The ignored core of inclusiveness

As the race between the BJP and the Congress about who is a better Hindu — Modi or Rahul — intensifies, let us take a look at what religious texts say about the essential qualities of a good practitioner of this ancient religion

Harish Narang

A new debate has been let loose in the public domain: who is a better Hindu — Modi or Rahul Gandhi! The basic intention behind this spurious issue, like dozens of such issues being thrown up every day, is to divert people’s intention  from the real issues confronting the nation at this crucial juncture like grave crisis in agriculture leading to suicides by farmers, graver economic crisis with NPAs of PSUs rising manifold, petrol prices touching alarming levels, rupee plummeting against dollar, FDIs shrinking, stagflation a real possibility, communal harmony being torn to tatters by cow vigilantes and mandir fanatics, Army jawans and officers being sacrificed at the altar of false muscle flexing with neighbours and new records being set of nexus between corrupt politicians and criminal corporate. 

However, before voters are influenced by the debate, it is necessary to take note of what the qualities of a good Hindu are.  According to ancient texts that speak of being a good Hindu, these texts lay down clearly a belief in the  concept of Vasudev Kutumbkam, that is, one who believes — to use a modern term — in the philosophy of inclusiveness. Next, a good Hindu, should he wield power like a king or a leader, should observe what has been called Rajdharm of treating all his subjects equally and justly. Third, a good Hindu should not only fight evil but should not even tolerate it. Remember what Bhagavad Gita said: toleration of evil is a sin. A good Hindu should ensure respect for women for it is said in the scriptures that gods reside where women are respected. Fourth, a good Hindu, unlike believers in many other religions, is expected to never believe in intolerance of other faiths. Fifth, karuna/dayaa (compassion) is an essential quality to be practiced in his/her daily life by a good Hindu. Recall what is being said about this by way of advice: dayaa dharam ka mool hai (compassion is the essence of dharam). And lastly, a good Hindu is advised to shun pride. In fact, pride, in Hindu dharam is held equivalent to sin: paap mool abhimaan (pride is the basis of sin).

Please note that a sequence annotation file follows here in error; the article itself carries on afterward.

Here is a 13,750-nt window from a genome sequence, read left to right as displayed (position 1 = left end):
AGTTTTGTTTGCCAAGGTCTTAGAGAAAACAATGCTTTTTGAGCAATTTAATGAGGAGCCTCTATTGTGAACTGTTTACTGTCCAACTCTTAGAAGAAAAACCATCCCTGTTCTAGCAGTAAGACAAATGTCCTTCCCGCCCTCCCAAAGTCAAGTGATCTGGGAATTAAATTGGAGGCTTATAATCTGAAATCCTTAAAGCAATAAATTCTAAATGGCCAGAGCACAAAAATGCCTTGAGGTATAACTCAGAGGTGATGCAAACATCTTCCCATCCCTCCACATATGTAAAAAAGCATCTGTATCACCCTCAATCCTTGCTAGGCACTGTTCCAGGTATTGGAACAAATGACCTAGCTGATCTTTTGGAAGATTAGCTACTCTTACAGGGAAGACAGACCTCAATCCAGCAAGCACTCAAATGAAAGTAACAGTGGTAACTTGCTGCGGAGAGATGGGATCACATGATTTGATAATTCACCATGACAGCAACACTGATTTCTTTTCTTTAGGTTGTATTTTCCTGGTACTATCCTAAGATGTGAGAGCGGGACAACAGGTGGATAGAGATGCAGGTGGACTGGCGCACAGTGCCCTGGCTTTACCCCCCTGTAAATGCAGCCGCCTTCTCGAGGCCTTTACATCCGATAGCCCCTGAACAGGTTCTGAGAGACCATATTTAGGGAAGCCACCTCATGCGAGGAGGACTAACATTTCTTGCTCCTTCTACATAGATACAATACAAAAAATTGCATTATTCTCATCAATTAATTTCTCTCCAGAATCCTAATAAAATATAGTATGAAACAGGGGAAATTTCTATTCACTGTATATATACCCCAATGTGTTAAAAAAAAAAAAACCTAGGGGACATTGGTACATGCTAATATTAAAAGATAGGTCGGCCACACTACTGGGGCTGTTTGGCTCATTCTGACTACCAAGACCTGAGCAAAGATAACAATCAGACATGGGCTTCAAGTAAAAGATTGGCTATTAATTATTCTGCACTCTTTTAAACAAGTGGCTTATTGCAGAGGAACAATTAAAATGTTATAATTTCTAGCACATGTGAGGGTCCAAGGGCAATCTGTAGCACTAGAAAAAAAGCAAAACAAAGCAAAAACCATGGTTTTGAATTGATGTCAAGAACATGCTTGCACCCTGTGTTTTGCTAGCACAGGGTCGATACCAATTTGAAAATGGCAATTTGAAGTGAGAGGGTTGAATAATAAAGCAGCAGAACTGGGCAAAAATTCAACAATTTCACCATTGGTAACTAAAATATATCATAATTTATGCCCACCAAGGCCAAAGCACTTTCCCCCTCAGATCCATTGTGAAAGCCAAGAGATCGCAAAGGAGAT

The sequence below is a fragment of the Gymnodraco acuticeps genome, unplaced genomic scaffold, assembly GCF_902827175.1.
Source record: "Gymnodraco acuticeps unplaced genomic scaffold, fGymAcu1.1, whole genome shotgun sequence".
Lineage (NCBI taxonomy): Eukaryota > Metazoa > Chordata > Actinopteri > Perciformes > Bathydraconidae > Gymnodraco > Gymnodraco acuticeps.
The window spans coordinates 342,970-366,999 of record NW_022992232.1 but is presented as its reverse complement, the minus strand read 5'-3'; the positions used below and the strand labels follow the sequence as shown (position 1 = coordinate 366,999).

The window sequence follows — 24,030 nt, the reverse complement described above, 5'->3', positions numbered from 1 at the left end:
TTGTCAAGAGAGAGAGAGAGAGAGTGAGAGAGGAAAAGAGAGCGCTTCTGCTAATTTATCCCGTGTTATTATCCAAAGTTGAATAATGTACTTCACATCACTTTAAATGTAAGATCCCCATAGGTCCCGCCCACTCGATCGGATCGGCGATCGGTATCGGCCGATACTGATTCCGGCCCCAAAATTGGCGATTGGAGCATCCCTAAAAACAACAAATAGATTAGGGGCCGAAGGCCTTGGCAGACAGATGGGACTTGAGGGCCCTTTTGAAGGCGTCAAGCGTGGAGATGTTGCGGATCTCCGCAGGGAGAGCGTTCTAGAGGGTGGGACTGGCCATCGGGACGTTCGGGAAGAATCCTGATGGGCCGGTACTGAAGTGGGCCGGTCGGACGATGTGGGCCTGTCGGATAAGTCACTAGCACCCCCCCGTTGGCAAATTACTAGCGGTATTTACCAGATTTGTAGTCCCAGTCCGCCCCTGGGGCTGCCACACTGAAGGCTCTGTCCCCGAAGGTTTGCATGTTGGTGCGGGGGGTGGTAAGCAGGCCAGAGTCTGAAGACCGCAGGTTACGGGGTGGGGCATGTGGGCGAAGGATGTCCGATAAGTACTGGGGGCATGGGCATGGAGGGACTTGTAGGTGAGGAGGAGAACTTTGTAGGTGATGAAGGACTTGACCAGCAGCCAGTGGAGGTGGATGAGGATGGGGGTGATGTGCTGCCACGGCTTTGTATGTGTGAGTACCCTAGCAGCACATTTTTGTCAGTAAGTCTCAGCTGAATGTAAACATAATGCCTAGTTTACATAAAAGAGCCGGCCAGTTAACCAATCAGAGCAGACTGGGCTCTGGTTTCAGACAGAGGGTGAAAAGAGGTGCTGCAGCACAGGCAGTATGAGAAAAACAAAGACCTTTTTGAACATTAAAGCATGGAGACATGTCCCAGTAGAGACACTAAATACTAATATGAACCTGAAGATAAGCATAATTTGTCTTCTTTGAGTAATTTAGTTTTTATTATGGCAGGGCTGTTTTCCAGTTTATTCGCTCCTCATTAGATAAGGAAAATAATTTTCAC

The qualities of inclusiveness, practicing equality and justness when in power, fighting ‘tolerating social evils, say, atrocities on the weak, minorities and women, not believing in superiority of one’s own religion, believing in and practicing of dayaa/karuna in one’s daily life and finally shunning pride, that is a sin. Has Modi observed these qualities, specially being an elder, being in public domain and wielding power to practice all this during the past 20 years or so. 

Let us recall the atrocities on Muslims and Dalits in Gujarat when Modi was the Chief Minister, especially the image of a Muslim man crying and seeking help with folded hands that caught the attention of the world media, the frantic appeals and personal phone calls to him by Ehsan Jaffrey before he was murdered in cold blood, the refusal by Modi to accept a gestural offering of a Muslim cap, showing no compassion when Muslims were being butchered in Gujarat in the wake of tragic burning of a coach in the Sabarmati Express when even the Prime Minister Vajpayee berated him, boasting of possessing a 56-inch chest in dealing with the situation on the LoC, keeping absolutely mum about manifold increase in killings of jawans and officers on the LoC with the only focus on surgical strikes, killings and rapes of women and Dalits on a daily basis during the past four years of his government, keeping absolutely mum on the issue of his own educational qualifications. Do these make him a good Hindu?

Answers to these questions should make the question ‘who is a better Hindu’ completely irrelevant. 

— The writer is a former professor, JNU, New Delhi

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